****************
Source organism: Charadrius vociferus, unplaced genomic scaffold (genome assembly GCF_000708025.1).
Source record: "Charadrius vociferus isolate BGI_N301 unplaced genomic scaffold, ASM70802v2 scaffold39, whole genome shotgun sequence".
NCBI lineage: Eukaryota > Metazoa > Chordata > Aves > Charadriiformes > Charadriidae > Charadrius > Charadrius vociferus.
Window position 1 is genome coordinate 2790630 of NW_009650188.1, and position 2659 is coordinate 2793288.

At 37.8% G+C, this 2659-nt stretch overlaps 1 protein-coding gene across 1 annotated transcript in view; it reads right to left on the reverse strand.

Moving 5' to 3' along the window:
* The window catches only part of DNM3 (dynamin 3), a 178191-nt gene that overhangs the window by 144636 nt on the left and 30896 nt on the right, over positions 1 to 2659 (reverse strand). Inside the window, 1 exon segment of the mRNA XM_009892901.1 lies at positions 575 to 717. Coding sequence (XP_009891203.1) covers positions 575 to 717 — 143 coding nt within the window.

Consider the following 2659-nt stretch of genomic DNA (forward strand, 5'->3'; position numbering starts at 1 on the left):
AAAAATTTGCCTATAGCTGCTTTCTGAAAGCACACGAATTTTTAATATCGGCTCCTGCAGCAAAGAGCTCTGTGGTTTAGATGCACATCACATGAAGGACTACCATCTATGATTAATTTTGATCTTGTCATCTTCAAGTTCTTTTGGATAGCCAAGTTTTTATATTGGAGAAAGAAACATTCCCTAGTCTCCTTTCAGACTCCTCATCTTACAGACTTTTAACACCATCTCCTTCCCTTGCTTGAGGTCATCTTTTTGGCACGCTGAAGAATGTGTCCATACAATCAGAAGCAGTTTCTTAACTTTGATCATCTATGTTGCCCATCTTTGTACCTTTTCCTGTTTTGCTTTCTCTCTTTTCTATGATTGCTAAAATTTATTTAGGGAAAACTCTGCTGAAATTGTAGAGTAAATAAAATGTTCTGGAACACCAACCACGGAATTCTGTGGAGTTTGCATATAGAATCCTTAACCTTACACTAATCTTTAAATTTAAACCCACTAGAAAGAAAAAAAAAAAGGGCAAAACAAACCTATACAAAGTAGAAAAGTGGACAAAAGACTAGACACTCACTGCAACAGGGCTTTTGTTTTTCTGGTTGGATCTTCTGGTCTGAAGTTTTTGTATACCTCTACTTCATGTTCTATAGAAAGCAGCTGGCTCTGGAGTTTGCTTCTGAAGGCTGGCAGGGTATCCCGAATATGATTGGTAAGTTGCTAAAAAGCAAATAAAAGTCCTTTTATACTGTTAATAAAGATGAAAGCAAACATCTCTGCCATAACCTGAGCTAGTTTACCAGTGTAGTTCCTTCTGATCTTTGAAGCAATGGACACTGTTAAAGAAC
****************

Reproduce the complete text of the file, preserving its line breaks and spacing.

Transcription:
Source organism: Charadrius vociferus, unplaced genomic scaffold (genome assembly GCF_000708025.1).
Source record: "Charadrius vociferus isolate BGI_N301 unplaced genomic scaffold, ASM70802v2 scaffold39, whole genome shotgun sequence".
NCBI lineage: Eukaryota > Metazoa > Chordata > Aves > Charadriiformes > Charadriidae > Charadrius > Charadrius vociferus.
Window position 1 is genome coordinate 2790630 of NW_009650188.1, and position 2659 is coordinate 2793288.

At 37.8% G+C, this 2659-nt stretch overlaps 1 protein-coding gene across 1 annotated transcript in view; it reads right to left on the reverse strand.

Moving 5' to 3' along the window:
* The window catches only part of DNM3 (dynamin 3), a 178191-nt gene that overhangs the window by 144636 nt on the left and 30896 nt on the right, over positions 1 to 2659 (reverse strand). Inside the window, 1 exon segment of the mRNA XM_009892901.1 lies at positions 575 to 717. Coding sequence (XP_009891203.1) covers positions 575 to 717 — 143 coding nt within the window.

Consider the following 2659-nt stretch of genomic DNA (forward strand, 5'->3'; position numbering starts at 1 on the left):
AAAAATTTGCCTATAGCTGCTTTCTGAAAGCACACGAATTTTTAATATCGGCTCCTGCAGCAAAGAGCTCTGTGGTTTAGATGCACATCACATGAAGGACTACCATCTATGATTAATTTTGATCTTGTCATCTTCAAGTTCTTTTGGATAGCCAAGTTTTTATATTGGAGAAAGAAACATTCCCTAGTCTCCTTTCAGACTCCTCATCTTACAGACTTTTAACACCATCTCCTTCCCTTGCTTGAGGTCATCTTTTTGGCACGCTGAAGAATGTGTCCATACAATCAGAAGCAGTTTCTTAACTTTGATCATCTATGTTGCCCATCTTTGTACCTTTTCCTGTTTTGCTTTCTCTCTTTTCTATGATTGCTAAAATTTATTTAGGGAAAACTCTGCTGAAATTGTAGAGTAAATAAAATGTTCTGGAACACCAACCACGGAATTCTGTGGAGTTTGCATATAGAATCCTTAACCTTACACTAATCTTTAAATTTAAACCCACTAGAAAGAAAAAAAAAAAGGGCAAAACAAACCTATACAAAGTAGAAAAGTGGACAAAAGACTAGACACTCACTGCAACAGGGCTTTTGTTTTTCTGGTTGGATCTTCTGGTCTGAAGTTTTTGTATACCTCTACTTCATGTTCTATAGAAAGCAGCTGGCTCTGGAGTTTGCTTCTGAAGGCTGGCAGGGTATCCCGAATATGATTGGTAAGTTGCTAAAAAGCAAATAAAAGTCCTTTTATACTGTTAATAAAGATGAAAGCAAACATCTCTGCCATAACCTGAGCTAGTTTACCAGTGTAGTTCCTTCTGATCTTTGAAGCAATGGACACTGTTAAAGAAC